The visual aesthetics of your standard search results page has changed significantly since 2011. Knowledge panels and featured snippets powered by rich schema markup now appear on many search results before that coveted first position listing. As a result, Google-generated featured snippets are called the “position zero” result. An Ahrefs study indicates many users don’t even click a search listing when a featured snippet appears.
An example of a search result where a Quick Answer result and People Ask Ask result appear before the “number 1” search result
This trend has increased in recent years as the answer to many queries appears on the Google search results page instead of requiring users to click to find the information they need. Featured Snippet boxes also power Voice Search results, where the user is not even navigating on Google to see your SERP or anyone else’s.
A holistic SEO strategy considers technical SEO and keyword best practices and pairs them together in the correct order. A full-funnel SEO strategy starts with technical SEO to ensure your site can be crawled, rendered, and indexed. The key to these three stages of the SEO funnel is discoverability.
In order to rank in Google or any other search engine, your content needs to be crawlable and indexable. However, as much as 50% of content on a large enterprise website isn’t even visible to search engines. That means that no amount of on-page content changes or keyword research in GKT will help you get those 10,000 conversions a year that we talked about earlier.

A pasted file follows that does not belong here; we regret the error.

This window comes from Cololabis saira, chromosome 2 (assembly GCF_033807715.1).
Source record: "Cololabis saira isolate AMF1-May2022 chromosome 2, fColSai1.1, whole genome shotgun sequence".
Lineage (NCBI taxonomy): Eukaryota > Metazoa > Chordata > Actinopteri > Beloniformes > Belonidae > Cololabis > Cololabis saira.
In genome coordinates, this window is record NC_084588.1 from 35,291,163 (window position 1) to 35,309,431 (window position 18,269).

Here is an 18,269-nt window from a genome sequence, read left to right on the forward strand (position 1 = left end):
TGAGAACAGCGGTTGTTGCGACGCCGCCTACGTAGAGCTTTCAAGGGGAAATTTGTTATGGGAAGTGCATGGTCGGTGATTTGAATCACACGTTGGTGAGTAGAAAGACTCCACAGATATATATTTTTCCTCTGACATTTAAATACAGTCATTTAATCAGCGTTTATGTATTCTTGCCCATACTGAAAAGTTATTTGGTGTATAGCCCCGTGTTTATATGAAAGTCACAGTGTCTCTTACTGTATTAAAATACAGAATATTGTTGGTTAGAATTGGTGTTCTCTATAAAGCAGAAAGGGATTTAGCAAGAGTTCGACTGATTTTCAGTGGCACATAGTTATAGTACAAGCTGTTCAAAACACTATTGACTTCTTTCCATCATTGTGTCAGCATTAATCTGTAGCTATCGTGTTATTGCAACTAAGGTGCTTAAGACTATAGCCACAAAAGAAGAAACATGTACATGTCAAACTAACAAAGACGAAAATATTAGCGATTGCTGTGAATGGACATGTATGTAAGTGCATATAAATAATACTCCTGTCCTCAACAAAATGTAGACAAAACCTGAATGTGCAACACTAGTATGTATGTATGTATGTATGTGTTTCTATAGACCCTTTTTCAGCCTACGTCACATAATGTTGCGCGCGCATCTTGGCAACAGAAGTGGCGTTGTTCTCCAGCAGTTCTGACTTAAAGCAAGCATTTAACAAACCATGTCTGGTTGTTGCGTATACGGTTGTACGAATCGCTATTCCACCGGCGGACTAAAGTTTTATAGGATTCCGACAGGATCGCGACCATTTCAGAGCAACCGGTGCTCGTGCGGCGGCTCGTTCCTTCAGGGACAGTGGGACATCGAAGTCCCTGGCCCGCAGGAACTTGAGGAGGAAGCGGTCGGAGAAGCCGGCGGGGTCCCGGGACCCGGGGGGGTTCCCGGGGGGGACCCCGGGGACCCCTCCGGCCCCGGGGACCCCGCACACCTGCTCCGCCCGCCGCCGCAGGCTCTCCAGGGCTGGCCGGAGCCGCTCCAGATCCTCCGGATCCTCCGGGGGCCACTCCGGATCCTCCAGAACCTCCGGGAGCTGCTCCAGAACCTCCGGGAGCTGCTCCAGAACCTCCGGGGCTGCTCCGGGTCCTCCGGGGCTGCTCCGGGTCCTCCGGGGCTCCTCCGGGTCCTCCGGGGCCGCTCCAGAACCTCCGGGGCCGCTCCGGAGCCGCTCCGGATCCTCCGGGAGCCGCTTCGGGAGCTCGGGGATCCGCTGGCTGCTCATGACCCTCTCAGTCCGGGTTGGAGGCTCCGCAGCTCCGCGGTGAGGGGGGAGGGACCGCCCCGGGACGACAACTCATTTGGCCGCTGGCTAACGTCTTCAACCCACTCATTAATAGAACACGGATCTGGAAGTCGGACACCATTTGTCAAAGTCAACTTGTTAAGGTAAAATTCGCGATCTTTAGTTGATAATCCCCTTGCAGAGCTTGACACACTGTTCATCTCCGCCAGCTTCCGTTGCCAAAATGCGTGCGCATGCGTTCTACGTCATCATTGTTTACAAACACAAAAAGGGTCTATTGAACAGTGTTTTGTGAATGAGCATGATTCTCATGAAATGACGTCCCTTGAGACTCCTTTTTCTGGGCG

Your content is significantly less likely to be seen by your audience as they need to do the work to find it themselves on your website, or you need to do the work to drive them there through another channel like paid media. Imagine if some of your top product pages, highest-converting downloads, or other business-critical content was among the list of content search engines can’t see? The impact on your bottom line can be catastrophic.
Content that search engines can’t discover is generally plagued with some sort of technical issue such as:
Technical SEO should play a significant role in your organic search strategy. After all, if the spiders can’t see your content, your human users can’t either.
Brands that prioritize SEO are much more likely to find that investment profitable (91%). The top benefits included increased sales (65%) resulting from greater conversions (62%), according to Forrester Consulting research commissioned by Botify.
In 2021, if you want to succeed in organic search, you need to move beyond thinking about just the keyword and instead focus on the user. Increased sales from greater conversions mean taking advantage of wide-scale technical SEO opportunities and keyword-rich content together. Your ultimate goal for organic search should be making it as simple as possible for the right audience to find the right content on your site at the right time in their user journey. That goes much further than the knowledge that they can see your page if they search for a specific term.
A practical, full-funnel SEO strategy includes partnering technical SEO with the best practices of on-page optimization (like keyword monitoring and research) to ensure that we are doing everything we can to increase traffic and conversions from organic search incrementally. After all, what SEO wouldn’t like an additional 10,000 conversions a year?